I don’t remember most of the games I called, but I remember that one vividly. The stage was set three years earlier, when the ’Canes buried Gerry Faust 58-7 in his last game coaching at Notre Dame. Jimmy Johnson and the ’Canes would have put 100 up on them if he could.
I was working the game at the old Orange Bowl in downtown Miami with Ara Parseghian, who said, “I would have thought coach Johnson would have shown more compassion.” The legendary columnist Edwin Pope heard that and tore Ara a new one. His column on the front page of the Miami Heraldwas full of references to routs that Ara coached at Notre Dame – routs that he said might have shown more compassion.
That set in motion the buildup for the ’88 game. Lou Holtz replaced Faust, the good fathers in South Bend told him go to get some football players, and pretty soon Notre Dame had the same level of talent as Miami. The players were fast and tough – so tough that they wound up in fight in the tunnel before that game 29 years ago. When we got word of that from the CBS production truck, that threw everything for our broadcast up in the air.
Pat Haden and I came back up with the wind blowing at the top of Notre Dame Stadium, and we set the scene for a day when both teams nearly came to blows a couple more times. It was a rough football game between two rivals with dozens of players who would end up being chosen in future NFL drafts.
How fresh is the memory of Notre Dame’s 31-30 victory in 1988? Jimmy Johnson certainly hasn’t forgotten. He has never forgiven me for saying that the officials made the right call on Cleveland Gary’s fumble in the fourth quarter. He still jumps me every time I see him.
I am often asked whether I miss calling games. Honestly I don’t miss the travel, and I love being able to talk about more than one game every weekend. What better way to do that than with my guys here in the desert? But I have to admit that for Notre Dame and Miami, I wouldn’t mind being back there.
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Every time I looked up between plays of Thursday night’s game between the Seahawks and Cardinals, it seemed that there was a player stretched out on the field.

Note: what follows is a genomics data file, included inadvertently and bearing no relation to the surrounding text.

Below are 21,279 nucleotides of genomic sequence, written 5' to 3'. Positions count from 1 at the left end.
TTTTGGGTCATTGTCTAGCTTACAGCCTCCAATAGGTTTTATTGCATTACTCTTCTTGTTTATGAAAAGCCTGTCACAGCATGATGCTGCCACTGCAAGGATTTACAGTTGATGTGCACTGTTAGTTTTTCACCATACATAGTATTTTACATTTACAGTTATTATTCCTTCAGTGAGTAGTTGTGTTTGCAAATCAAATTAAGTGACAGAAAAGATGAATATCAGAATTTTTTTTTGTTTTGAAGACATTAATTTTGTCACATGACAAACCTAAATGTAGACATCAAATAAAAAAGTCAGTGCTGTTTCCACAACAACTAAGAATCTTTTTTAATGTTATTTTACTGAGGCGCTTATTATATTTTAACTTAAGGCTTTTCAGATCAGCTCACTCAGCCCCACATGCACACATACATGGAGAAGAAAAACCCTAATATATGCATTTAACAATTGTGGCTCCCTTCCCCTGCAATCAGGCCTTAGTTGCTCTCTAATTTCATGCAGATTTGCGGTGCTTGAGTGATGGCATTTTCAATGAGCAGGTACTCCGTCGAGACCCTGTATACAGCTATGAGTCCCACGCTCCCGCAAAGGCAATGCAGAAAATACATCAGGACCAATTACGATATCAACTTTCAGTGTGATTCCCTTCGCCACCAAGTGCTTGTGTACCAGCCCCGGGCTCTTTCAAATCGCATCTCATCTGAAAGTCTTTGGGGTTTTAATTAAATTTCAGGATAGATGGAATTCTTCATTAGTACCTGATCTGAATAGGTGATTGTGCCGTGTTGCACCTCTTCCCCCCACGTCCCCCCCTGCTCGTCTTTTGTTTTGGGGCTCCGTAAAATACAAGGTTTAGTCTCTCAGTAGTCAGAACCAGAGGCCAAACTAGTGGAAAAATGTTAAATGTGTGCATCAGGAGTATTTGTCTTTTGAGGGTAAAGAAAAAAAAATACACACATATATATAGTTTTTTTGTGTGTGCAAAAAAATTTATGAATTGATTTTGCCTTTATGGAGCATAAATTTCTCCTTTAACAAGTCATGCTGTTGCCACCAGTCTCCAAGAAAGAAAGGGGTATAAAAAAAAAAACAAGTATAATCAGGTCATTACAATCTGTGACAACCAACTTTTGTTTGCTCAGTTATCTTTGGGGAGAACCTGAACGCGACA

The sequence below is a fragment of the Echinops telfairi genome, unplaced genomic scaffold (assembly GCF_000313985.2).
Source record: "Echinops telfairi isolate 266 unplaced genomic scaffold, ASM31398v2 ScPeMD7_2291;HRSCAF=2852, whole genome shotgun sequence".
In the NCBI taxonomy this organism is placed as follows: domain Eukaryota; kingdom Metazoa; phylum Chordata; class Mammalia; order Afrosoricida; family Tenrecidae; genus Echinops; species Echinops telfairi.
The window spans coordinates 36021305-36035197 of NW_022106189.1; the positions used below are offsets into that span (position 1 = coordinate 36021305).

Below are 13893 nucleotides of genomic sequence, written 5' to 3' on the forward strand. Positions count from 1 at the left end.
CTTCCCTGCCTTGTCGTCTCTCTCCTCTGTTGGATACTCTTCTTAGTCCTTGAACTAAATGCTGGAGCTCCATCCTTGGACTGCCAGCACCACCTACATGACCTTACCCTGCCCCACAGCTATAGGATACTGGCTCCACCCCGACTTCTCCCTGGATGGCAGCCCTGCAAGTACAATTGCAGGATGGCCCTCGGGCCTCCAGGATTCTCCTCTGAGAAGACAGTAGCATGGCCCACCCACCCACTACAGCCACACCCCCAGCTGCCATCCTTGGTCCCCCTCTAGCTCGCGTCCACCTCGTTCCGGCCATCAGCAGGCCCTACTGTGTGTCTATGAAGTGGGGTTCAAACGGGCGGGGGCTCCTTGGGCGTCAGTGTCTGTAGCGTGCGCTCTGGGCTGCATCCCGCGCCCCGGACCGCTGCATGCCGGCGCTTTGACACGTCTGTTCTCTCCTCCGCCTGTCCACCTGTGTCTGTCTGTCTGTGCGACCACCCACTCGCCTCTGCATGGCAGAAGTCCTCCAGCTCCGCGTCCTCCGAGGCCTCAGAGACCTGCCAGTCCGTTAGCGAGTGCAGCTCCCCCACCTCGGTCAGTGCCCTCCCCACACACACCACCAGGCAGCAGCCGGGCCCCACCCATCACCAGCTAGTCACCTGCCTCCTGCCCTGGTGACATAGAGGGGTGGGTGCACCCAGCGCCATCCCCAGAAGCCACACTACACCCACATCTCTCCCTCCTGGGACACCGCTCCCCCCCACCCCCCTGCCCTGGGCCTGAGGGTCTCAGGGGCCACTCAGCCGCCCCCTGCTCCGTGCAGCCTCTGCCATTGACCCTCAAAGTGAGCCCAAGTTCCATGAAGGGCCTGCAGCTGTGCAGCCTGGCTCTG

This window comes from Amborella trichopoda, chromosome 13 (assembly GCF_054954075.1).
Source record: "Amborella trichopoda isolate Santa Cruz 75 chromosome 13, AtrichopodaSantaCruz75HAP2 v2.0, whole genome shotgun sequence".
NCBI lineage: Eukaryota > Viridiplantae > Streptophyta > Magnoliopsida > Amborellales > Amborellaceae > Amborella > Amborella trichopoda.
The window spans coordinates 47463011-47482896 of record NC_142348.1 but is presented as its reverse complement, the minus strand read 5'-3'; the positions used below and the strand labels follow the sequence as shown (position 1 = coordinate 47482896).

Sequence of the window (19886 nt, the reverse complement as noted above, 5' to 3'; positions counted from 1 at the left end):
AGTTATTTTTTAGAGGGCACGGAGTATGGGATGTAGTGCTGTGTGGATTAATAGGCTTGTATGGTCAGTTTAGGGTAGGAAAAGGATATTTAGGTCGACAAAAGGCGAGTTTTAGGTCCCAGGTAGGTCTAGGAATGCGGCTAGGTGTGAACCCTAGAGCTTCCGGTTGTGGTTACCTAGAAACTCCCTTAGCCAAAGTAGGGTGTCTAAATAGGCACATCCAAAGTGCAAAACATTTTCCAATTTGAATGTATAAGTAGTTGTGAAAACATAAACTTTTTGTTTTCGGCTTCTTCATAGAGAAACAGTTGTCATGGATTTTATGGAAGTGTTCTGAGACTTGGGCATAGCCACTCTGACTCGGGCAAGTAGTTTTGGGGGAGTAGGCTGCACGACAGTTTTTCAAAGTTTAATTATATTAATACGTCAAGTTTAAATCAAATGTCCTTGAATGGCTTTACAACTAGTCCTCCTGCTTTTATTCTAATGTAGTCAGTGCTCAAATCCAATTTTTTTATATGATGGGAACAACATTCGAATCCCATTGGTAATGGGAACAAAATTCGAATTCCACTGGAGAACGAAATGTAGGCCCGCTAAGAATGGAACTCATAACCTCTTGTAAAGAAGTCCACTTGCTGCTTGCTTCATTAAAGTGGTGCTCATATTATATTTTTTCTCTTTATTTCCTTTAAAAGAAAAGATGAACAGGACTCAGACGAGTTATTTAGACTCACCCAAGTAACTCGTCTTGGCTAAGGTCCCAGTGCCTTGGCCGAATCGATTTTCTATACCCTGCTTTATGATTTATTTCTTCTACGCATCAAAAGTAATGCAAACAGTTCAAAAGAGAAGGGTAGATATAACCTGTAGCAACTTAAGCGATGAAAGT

We know that the biggest injury was the hamstring tear that cost Richard Sherman the reset of the season. But that was just one. We also saw Duane Brown and Doug Baldwin and D.J. Humphries and Tyvon Branch and ... well, you get the idea.
Did you see the Tweet that said, “So disappointed at what I witnessed (Thursday) night. I counted 12 players injured (in the) Seattle-Arizona game. ACL. Broken ankle. Ruptured Achilles.” That was from Larry Fitzgerald Sr., the legendary Minnesota sports writer whose son survived that game on his way to the Hall of Fame. Baldwin didn’t hide his feelings, saying that “Thursday Night Football should be illegal.”
The game also left a sour taste with a lot of gamblers. The Cardinals’ late touchdown and missed extra point in their 22-16 loss meant that the game was a push in the Westgate SuperContest, at least for those few who ventured into the Thursday night waters.
Even the TV ratings tell us that the league ought to re-examine these games. But safety is the most important issue. If players are getting hurt every five minutes after having only three days off after their previous game, I am not convinced that playing every Thursday is a good idea. With the exceptions of opening night and Thanksgiving, Thursday ought to be off limits – if only for the well-being of the players.